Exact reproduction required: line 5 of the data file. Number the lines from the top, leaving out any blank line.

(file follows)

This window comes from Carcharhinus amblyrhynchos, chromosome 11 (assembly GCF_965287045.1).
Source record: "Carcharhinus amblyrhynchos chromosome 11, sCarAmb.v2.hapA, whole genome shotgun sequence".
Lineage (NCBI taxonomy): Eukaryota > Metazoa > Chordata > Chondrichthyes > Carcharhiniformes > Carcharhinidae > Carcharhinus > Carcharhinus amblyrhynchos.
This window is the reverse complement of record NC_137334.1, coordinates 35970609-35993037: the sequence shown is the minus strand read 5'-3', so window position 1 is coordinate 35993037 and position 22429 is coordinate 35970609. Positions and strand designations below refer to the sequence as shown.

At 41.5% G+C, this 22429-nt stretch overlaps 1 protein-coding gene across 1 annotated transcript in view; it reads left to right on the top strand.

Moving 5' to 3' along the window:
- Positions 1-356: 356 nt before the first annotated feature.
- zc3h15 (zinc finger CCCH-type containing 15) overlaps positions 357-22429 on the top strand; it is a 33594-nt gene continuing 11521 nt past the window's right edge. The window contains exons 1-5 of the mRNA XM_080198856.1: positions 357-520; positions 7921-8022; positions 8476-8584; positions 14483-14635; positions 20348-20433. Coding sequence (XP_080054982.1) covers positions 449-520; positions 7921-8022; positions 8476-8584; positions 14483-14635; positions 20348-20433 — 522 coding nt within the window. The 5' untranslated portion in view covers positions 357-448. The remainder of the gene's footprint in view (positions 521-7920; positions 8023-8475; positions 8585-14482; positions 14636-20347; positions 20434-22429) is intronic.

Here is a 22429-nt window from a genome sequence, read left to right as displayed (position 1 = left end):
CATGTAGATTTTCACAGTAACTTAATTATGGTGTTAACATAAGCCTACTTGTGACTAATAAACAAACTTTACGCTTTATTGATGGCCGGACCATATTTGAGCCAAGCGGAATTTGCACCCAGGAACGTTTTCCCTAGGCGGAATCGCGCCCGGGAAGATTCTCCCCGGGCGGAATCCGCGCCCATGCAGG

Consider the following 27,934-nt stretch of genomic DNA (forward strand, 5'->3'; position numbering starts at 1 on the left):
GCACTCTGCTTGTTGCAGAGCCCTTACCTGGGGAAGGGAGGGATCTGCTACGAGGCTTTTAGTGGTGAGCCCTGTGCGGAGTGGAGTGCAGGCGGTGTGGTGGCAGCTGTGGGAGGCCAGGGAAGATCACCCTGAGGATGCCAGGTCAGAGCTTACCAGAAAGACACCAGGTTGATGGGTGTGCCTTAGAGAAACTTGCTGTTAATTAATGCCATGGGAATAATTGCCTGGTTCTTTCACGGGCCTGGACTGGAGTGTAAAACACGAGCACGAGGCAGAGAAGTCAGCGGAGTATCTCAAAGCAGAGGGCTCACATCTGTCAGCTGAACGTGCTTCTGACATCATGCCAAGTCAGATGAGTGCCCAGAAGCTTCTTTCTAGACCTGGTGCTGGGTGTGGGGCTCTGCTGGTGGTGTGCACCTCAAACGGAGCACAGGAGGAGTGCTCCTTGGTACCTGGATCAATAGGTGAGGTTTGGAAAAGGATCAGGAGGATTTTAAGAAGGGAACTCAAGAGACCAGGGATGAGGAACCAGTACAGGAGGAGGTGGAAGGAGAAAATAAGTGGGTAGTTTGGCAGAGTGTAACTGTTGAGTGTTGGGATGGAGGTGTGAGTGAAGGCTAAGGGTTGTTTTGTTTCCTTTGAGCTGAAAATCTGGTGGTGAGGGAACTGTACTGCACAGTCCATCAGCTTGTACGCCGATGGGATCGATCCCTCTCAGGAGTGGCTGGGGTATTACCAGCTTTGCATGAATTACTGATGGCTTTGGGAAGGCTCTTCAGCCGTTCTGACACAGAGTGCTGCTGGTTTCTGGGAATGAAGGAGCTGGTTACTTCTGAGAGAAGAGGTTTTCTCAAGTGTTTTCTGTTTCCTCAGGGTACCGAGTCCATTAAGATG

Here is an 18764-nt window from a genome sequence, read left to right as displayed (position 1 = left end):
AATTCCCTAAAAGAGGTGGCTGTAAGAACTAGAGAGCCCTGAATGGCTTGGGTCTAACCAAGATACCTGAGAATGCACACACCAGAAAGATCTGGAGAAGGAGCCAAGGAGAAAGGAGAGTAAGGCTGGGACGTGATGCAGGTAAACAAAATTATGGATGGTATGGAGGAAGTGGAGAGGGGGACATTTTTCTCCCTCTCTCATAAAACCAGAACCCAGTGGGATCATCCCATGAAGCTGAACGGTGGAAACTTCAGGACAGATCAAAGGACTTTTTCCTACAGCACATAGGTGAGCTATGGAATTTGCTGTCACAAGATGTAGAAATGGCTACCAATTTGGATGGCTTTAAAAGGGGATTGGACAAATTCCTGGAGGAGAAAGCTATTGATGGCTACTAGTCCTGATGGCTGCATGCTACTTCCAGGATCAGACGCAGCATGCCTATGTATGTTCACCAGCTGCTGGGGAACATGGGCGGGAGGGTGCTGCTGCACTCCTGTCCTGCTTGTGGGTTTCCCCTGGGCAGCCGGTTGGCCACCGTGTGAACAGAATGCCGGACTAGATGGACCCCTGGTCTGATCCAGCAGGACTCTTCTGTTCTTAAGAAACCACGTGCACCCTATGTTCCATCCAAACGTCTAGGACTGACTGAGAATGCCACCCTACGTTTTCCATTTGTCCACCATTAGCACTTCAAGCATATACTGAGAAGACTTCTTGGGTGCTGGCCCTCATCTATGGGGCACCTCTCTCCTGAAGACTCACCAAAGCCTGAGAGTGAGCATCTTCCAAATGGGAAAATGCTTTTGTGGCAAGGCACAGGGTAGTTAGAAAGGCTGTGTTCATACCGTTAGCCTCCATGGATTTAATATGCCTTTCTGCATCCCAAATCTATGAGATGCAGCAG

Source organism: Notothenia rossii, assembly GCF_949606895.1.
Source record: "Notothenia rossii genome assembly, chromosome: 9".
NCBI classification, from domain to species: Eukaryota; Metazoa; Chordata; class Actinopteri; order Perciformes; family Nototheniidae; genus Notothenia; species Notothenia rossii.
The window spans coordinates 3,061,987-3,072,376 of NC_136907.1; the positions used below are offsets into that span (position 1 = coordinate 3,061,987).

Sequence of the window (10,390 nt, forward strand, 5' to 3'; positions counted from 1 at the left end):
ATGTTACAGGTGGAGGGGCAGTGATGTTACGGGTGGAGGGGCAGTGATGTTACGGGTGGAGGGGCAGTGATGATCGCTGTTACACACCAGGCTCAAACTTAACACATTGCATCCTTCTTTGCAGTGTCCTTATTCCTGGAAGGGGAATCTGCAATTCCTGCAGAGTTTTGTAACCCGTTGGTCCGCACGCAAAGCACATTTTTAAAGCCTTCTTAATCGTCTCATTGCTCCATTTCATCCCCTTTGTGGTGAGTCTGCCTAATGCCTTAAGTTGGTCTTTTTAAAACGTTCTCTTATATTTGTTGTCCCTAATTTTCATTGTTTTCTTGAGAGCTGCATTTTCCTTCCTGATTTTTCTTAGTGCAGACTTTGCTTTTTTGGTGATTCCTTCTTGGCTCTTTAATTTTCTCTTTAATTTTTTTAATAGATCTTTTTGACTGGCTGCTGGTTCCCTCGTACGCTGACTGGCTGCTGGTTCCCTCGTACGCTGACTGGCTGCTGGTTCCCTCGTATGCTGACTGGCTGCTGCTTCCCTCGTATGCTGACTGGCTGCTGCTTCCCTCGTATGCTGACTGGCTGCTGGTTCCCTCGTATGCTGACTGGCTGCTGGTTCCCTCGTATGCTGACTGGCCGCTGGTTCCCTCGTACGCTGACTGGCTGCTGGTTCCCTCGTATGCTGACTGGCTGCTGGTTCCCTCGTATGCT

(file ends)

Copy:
At 41.5% G+C, this 22429-nt stretch overlaps 1 protein-coding gene across 1 annotated transcript in view; it reads left to right on the top strand.